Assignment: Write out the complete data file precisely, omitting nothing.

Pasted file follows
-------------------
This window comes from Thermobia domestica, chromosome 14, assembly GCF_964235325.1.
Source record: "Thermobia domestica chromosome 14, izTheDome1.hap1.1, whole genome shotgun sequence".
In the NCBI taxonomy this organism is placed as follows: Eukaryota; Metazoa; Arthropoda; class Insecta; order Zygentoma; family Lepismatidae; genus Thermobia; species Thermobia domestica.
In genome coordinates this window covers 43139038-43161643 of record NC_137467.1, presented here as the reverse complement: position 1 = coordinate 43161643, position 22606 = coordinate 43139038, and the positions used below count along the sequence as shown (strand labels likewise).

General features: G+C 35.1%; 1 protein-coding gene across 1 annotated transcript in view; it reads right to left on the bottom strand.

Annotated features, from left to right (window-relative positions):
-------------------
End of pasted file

This window comes from Thermobia domestica, chromosome 14, assembly GCF_964235325.1.
Source record: "Thermobia domestica chromosome 14, izTheDome1.hap1.1, whole genome shotgun sequence".
In the NCBI taxonomy this organism is placed as follows: Eukaryota; Metazoa; Arthropoda; class Insecta; order Zygentoma; family Lepismatidae; genus Thermobia; species Thermobia domestica.
In genome coordinates this window covers 43139038-43161643 of record NC_137467.1, presented here as the reverse complement: position 1 = coordinate 43161643, position 22606 = coordinate 43139038, and the positions used below count along the sequence as shown (strand labels likewise).

General features: G+C 35.1%; 1 protein-coding gene across 1 annotated transcript in view; it reads right to left on the bottom strand.

Annotated features, from left to right (window-relative positions):